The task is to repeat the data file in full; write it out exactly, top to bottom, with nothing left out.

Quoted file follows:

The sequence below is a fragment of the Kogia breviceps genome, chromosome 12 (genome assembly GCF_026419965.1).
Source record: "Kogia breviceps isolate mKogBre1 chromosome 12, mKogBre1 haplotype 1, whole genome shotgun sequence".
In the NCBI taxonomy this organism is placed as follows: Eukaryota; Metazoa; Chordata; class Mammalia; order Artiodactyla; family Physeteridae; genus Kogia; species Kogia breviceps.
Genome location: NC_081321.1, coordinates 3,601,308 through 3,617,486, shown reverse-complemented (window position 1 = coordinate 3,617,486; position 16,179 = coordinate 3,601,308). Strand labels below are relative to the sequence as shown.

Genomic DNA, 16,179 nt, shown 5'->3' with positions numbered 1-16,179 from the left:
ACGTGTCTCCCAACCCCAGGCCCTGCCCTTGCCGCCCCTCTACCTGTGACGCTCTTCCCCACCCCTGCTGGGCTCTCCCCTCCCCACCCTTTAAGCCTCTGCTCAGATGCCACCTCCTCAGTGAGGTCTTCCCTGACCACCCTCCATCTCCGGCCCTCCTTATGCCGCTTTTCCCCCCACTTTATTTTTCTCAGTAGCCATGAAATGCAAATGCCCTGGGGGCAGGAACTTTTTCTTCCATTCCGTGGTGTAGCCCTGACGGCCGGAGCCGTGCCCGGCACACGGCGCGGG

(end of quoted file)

The sequence below is a fragment of the Kogia breviceps genome, chromosome 12 (genome assembly GCF_026419965.1).
Source record: "Kogia breviceps isolate mKogBre1 chromosome 12, mKogBre1 haplotype 1, whole genome shotgun sequence".
In the NCBI taxonomy this organism is placed as follows: Eukaryota; Metazoa; Chordata; class Mammalia; order Artiodactyla; family Physeteridae; genus Kogia; species Kogia breviceps.
Genome location: NC_081321.1, coordinates 3,601,308 through 3,617,486, shown reverse-complemented (window position 1 = coordinate 3,617,486; position 16,179 = coordinate 3,601,308). Strand labels below are relative to the sequence as shown.

Genomic DNA, 16,179 nt, shown 5'->3' with positions numbered 1-16,179 from the left:
ACGTGTCTCCCAACCCCAGGCCCTGCCCTTGCCGCCCCTCTACCTGTGACGCTCTTCCCCACCCCTGCTGGGCTCTCCCCTCCCCACCCTTTAAGCCTCTGCTCAGATGCCACCTCCTCAGTGAGGTCTTCCCTGACCACCCTCCATCTCCGGCCCTCCTTATGCCGCTTTTCCCCCCACTTTATTTTTCTCAGTAGCCATGAAATGCAAATGCCCTGGGGGCAGGAACTTTTTCTTCCATTCCGTGGTGTAGCCCTGACGGCCGGAGCCGTGCCCGGCACACGGCGCGGG